Something wonderful….

Because the news and the weather can be just too oppressive for words, here is a wonderful tonic for the soul: In a Heartbeat, a short film by Beth David and Esteban Bravo. Enjoy.

 

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Wise Words for Troubled Times….

There are times when the troubles swirling around us seem overwhelming. When the last thing we seem able to do is stop and see with openness and clarity.  When in the midst of chaos, active, in-the-streets resistence looms paramount while art – and philosophy – often feel like rarified responses. In the recent issue of Poet’s Country Sam O’Hana sits down with American philosopher and gender theorist, Judith Butler to discuss an analysis of poetry at Guantanamo and International Consortium of Critical Theory Programs. Judith offers the following on just why and how we need art so badly in times like these. [Read the whole interview if you can – or at least part of it edited for Lit Hub. I’ve known Judith since we went to college together. Her words are always fascinating, thought provoking, and well worth your time.]

“Finally, it is hard to stay sensate during these times, to see and feel and hear what is happening. There is always the temptation to turn it all off, to exit, to suspend the knowledge of reality, to take leave. In some ways, literature and the arts help to make the world bearable so that we can tarry there longer with the desire to know and understand, to engage, and to transform what calls to be transformed.”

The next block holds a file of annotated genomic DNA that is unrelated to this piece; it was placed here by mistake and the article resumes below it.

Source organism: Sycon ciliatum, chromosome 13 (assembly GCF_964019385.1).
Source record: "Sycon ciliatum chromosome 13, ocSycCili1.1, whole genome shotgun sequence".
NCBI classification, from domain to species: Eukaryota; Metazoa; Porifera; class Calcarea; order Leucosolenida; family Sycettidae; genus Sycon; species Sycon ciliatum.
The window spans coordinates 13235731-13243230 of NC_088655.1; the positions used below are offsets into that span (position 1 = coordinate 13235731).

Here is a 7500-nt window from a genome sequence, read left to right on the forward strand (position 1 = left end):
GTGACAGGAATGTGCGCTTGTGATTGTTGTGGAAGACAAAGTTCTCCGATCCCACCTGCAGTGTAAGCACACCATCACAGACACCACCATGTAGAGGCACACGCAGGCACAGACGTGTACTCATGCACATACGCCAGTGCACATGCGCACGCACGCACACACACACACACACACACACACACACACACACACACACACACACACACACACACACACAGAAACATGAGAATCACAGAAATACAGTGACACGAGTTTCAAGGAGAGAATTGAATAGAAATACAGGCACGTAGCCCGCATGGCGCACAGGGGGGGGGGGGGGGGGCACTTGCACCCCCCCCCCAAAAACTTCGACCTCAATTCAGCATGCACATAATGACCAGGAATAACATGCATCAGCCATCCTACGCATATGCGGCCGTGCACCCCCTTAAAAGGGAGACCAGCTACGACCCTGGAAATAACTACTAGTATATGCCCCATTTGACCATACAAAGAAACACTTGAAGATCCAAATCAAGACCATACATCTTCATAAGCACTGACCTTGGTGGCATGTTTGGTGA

…Judith Butler, Philosopher/Gender Theorist
Poet’s Country No.2

 

 

I Woke Up

steampunk-eye

steampunk art

I Woke Up
By Jameson Fitzpatrick

and it was political.
I made coffee and the coffee was political.
I took a shower and the water was.
I walked down the street in short shorts and a Bob Mizer tank top
and they were political, the walking and the shorts and the beefcake
silkscreen of the man posing in a G-string. I forgot my sunglasses
and later, on the train, that was political,
when I studied every handsome man in the car.
Who I thought was handsome was political.
I went to work at the university and everything was
very obviously political, the department and the institution.
All the cigarettes I smoked between classes were political,
where I threw them when I was through.
I was blond and it was political.
So was the difference between “blond” and “blonde.”
I had long hair and it was political. I shaved my head and it was.
That I didn’t know how to grieve when another person was killed in America
was political, and it was political when America killed another person,
who they were and what color and gender and who I am in relation.
I couldn’t think about it for too long without feeling a helplessness
like childhood. I was a child and it was political, being a boy
who was bad at it. I couldn’t catch and so the ball became political.
My mother read to me almost every night
and the conditions that enabled her to do so were political.
That my father’s money was new was political, that it was proving something.
Someone called me faggot and it was political.
I called myself a faggot and it was political.
How difficult my life felt relative to how difficult it was
was political. I thought I could become a writer
and it was political that I could imagine it.
I thought I was not a political poet and still
my imagination was political.
It had been, this whole time I was asleep.

Source: Poetry (January 2017)

Jameson Fitzgerald © Jacques Servin

Jameson Fitzpatrick © Jacques Servin

 

 

Jameson Fitzpatrick teaches Writing at New York University(NYU) in New York City